Mbekile’s more attacking role also gave Bucs a way to stop Ntiya-Ntiya from being an easy out-ball to relieve any pressure.
As Pirates had reacted to his initial setup, Middendorp made a small second-half alteration.
Philani Zulu replaced Mashiane and played a little narrow on the left flank with Billiat stationed towards the left wing.
This looked like a hybrid of the 4-4-2 of the first half and a 4-3-3.
Bucs had moved back to their initial shape for the second period.
Seven minutes into the second half, this small change bore fruit. Billiat won the ball in his own half on the left flank and ran 40 yards unchallenged with the ball.
He eventually drew a penalty after Mbekile’s mild tug. Although the decision itself was debatable, the goal had come for a clear reason.
Even though Pirates had lost possession 10 yards into the Chiefs half, they allowed Billiat to carry the ball with no one coming out to engage him. Ndengane, who had defended very well up to that point (especially in the duels against Castro) had retreated all the way into his own box without stepping out to close down Chiefs’ talisman. Mbekile had run 40 yards to try to recover from losing the ball and his tug looked desperate.
Daniel Cardoso tucked away the spot-kick.
Chiefs continued their spell on top as Parker’s lovely cross found Billiat, but Sandilands bravely came out to put him off.
Then Billiat tested the goalkeeper from long-range after Cardoso had made an interception and burst through midfield with the ball to create the opening.
Pirates Add Attacker, Chiefs Add Defender
By the 60-minute mark, Chiefs were 1-0 up, creating better chances and were keeping Pirates’ front three quiet.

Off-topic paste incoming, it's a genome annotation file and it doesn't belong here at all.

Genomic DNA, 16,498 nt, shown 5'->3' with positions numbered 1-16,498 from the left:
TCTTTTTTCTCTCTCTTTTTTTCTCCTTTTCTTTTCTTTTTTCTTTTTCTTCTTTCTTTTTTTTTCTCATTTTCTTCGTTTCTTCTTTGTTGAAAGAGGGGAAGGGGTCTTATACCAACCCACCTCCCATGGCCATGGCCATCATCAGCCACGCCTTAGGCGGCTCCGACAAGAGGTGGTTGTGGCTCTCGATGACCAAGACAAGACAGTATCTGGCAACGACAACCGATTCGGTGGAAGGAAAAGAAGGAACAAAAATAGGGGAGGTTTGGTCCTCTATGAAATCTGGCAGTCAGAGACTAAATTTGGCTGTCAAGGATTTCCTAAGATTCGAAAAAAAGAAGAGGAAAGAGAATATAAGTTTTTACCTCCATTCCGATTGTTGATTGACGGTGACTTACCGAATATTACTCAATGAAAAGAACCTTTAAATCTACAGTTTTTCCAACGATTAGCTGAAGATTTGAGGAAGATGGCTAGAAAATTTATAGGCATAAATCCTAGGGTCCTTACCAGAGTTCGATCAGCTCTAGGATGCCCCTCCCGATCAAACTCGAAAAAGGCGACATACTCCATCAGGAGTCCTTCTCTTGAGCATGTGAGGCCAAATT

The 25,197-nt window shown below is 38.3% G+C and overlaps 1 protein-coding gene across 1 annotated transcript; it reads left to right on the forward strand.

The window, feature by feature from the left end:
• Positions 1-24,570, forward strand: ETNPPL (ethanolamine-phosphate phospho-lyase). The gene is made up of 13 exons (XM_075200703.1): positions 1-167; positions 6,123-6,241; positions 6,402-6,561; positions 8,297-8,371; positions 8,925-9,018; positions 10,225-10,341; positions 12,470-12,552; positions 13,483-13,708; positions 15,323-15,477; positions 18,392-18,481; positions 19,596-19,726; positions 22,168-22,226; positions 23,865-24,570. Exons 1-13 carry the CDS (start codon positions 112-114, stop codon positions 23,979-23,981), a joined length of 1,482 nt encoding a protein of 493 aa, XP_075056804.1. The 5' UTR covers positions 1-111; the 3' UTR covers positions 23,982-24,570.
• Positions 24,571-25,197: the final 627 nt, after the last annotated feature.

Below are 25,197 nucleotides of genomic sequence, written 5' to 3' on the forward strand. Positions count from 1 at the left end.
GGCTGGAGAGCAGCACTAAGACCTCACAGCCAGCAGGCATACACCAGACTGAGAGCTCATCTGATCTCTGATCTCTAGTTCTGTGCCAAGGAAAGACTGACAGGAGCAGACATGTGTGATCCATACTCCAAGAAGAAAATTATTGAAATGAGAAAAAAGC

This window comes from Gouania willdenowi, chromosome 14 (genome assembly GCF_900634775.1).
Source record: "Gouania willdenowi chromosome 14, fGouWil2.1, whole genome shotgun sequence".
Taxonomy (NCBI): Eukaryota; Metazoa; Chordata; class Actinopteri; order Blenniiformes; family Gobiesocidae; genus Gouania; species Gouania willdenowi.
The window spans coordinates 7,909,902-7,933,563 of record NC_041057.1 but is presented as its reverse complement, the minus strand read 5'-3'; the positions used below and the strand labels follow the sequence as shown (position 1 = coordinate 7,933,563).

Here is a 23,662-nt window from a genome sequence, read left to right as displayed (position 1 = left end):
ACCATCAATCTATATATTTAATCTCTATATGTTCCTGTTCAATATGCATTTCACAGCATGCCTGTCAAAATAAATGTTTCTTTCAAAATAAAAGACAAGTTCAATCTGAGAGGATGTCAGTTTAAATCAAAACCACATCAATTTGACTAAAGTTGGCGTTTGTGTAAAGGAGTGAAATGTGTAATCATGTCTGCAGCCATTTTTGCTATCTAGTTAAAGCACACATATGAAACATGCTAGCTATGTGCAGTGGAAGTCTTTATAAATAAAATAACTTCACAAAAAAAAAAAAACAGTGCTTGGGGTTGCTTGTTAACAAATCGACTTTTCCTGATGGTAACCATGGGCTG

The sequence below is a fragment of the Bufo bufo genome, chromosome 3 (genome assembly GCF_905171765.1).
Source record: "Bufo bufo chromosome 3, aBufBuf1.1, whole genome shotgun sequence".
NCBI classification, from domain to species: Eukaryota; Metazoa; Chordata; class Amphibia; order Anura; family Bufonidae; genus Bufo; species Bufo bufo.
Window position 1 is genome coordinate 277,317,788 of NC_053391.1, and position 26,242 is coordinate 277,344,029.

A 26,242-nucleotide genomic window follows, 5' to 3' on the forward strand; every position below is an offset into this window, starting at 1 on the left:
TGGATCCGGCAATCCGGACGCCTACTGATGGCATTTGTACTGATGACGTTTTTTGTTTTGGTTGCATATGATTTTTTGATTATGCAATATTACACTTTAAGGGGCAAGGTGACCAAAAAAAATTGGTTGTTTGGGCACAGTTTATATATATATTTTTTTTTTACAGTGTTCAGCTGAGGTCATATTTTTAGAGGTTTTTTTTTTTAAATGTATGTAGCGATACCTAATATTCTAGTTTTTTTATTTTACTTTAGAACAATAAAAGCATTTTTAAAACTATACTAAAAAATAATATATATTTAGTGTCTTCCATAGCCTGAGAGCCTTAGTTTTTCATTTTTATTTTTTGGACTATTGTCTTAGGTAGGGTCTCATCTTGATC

Justin Shonga had barely been involved in the game as Cardoso and Teenage Hadebe’s aggressive defending gave him a tough afternoon.
Pirates’ move was to take off Nyatama and introduce Mulenga. This saw them now have four attacking players.
Chiefs responded by having a meeting of their own on the touchline as Akpeyi went down with a feigned injury (as is becoming the norm now for goalkeepers across the PSL).
Soon after, Chiefs put Katsande on for Castro.
Amakhosi’s shape was now something resembling 5-4-1 as Zulu moved to left wing-back and Ntiya-Ntiya switched over to right wing-back.
Ekstein pushed higher up with Katsande on the pitch. Chiefs were now going to sit back and try to play on the break, but inviting pressure for a full 30 minutes looked a risky ploy.
Wasteful Chiefs as Bucs Grow
With Pirates now playing with more attackers, there was space for Chiefs to counter and one such break forced Ndengane to pull Billiat back as he realised he had no chance in a foot-race.
Ekstein also had a great opening to kill the match on a counter but made the wrong choice.
Pirates, on the other hand, made their first real opening in an hour as Shonga finally began to move across the front-line after a static game up to that point.
His cross from the left found Pule in the box, but the latter’s header was straight at Akpeyi. Mpho Makola came on for Mlambo, whose disappointing run of recent form for Pirates had continued in this match.
Chiefs were visibly fatiguing by this point and Middendorp readied Mphahlele to further reinforce his defence.
But before he could make the change, Chiefs lost the ball in their own half and Motshwari put Lorch through on goal to equalise.
Hadebe had tried to play offside but had made a bad error and Pirates were level with 10 minutes to play.
Despite no longer winning, Middendorp brought Mphahlele on anyway, using him on the right of a midfield diamond as Hadebe moved out to left-back.
This was Chiefs’ fourth different formation on the day.
Pirates surprisingly did not go for the kill and instead took Shonga off for Munetsi as they settled for a point.
This was a highly tactical Soweto derby, although perhaps lacking in some goalmouth action, it was an entertaining affair.
Chiefs’ plan worked very well for the first hour, allowing Pirates very few chances whilst hindering both their build-up play and pressing.
However, the introduction of Katsande did little to protect the lead and instead invited pressure. This eventually saw Pirates level the match and Chiefs had little way to try to seize back the initiative at that point.
Both sides ended the game happy with a point but for different reasons.
Chiefs were exhausted and stacked with defensive players so had no choice, whilst Pirates had been outplayed for large stretches and felt a draw was a good result in that context.